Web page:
Reversible Silencing of the Frontopolar Cortex Selectively Impairs Metacognitive Judgment on Non-experience in Primates.
Miyamoto K., Setsuie R., Osada T., Miyashita Y.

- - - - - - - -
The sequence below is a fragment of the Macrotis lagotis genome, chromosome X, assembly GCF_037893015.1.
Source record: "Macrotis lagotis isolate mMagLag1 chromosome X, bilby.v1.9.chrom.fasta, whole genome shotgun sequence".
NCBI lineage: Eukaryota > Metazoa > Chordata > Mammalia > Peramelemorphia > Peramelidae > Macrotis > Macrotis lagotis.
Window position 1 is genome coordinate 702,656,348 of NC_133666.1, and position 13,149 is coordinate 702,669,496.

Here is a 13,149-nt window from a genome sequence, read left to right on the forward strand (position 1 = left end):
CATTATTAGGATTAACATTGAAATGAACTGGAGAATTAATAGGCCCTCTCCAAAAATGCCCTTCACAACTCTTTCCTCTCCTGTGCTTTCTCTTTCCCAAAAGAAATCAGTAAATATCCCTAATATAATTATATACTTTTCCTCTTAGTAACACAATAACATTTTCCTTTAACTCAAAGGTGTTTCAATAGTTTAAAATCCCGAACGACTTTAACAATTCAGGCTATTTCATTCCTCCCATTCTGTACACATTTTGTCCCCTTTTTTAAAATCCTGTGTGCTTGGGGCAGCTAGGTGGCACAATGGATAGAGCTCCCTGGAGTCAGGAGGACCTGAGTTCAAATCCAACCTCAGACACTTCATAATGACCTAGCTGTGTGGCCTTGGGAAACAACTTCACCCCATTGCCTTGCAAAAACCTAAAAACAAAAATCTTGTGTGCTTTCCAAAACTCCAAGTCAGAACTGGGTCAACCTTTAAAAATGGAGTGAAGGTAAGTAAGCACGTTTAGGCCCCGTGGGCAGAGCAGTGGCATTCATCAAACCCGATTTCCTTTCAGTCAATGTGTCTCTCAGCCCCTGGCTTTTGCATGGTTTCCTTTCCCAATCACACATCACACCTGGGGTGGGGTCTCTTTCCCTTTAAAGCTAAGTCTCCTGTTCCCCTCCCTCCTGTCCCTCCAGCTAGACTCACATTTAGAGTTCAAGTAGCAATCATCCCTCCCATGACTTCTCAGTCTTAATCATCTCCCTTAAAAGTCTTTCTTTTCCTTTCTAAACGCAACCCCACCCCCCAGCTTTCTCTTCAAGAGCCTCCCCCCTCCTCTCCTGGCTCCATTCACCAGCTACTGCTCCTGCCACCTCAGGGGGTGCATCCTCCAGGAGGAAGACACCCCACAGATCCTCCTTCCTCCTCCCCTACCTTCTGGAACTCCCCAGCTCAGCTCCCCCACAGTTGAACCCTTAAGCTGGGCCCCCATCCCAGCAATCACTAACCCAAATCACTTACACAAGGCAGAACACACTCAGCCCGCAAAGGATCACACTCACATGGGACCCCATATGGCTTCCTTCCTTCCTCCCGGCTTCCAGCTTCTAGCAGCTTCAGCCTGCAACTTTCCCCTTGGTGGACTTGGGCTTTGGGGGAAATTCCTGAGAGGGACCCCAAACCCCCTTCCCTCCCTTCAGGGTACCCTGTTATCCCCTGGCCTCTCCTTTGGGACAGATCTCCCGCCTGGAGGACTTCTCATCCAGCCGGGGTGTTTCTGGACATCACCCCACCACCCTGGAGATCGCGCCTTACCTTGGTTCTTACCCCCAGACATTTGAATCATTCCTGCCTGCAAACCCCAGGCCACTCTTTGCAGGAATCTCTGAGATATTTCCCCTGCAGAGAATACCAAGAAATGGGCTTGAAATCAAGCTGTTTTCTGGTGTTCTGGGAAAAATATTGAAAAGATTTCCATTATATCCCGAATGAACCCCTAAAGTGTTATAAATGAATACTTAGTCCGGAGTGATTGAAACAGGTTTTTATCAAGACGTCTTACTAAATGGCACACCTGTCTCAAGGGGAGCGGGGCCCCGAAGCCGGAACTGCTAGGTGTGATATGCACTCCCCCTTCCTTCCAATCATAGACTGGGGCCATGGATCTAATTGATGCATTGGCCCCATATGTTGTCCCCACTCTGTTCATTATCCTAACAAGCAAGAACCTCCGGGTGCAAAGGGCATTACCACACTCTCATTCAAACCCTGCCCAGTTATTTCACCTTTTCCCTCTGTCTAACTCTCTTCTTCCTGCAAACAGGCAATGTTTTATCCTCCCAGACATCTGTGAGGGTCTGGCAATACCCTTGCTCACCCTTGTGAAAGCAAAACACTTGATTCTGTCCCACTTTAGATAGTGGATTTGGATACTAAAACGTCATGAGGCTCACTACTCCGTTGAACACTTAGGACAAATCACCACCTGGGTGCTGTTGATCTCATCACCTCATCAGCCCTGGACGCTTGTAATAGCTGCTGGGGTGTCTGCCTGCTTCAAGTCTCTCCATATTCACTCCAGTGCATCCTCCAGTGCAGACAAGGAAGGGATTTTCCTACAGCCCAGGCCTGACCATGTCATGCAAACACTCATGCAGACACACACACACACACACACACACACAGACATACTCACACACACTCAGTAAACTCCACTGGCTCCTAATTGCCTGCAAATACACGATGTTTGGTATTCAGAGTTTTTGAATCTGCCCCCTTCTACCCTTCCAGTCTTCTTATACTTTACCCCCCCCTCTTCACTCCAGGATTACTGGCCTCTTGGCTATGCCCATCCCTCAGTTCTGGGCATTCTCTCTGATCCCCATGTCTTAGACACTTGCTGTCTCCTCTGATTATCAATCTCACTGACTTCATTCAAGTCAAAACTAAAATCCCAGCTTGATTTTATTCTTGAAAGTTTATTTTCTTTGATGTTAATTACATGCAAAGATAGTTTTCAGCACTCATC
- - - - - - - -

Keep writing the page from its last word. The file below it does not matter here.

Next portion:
Self-evaluation of one's own ignorance requires us to peer into our own mind retrospectively. Here, we found that only the bilateral frontopolar cortices (area 10) are recruited for metacognitive evaluation of non-experienced events in macaque monkeys performing metacognitive confidence judgment on memory under fMRI scanning and that targeted reversible inactivation of the localized spots in area 10 selectively impaired the confidence judgment of non-experienced events. In contrast, fMRI experiments revealed that area 10 was not recruited for metacognition of experienced events like the way that the dorsal prefrontal cortex (area 9) was and, correspondingly, the inactivation of area 10 did not impair confidence judgment of experienced events. Notably, this inactivation did not impair the ability to identify novel events by distinguishing from repetitive events. Our findings elucidate that the frontopolar cortex plays a causal role to confer not awareness of past experience in general but awareness of one's own ignorance.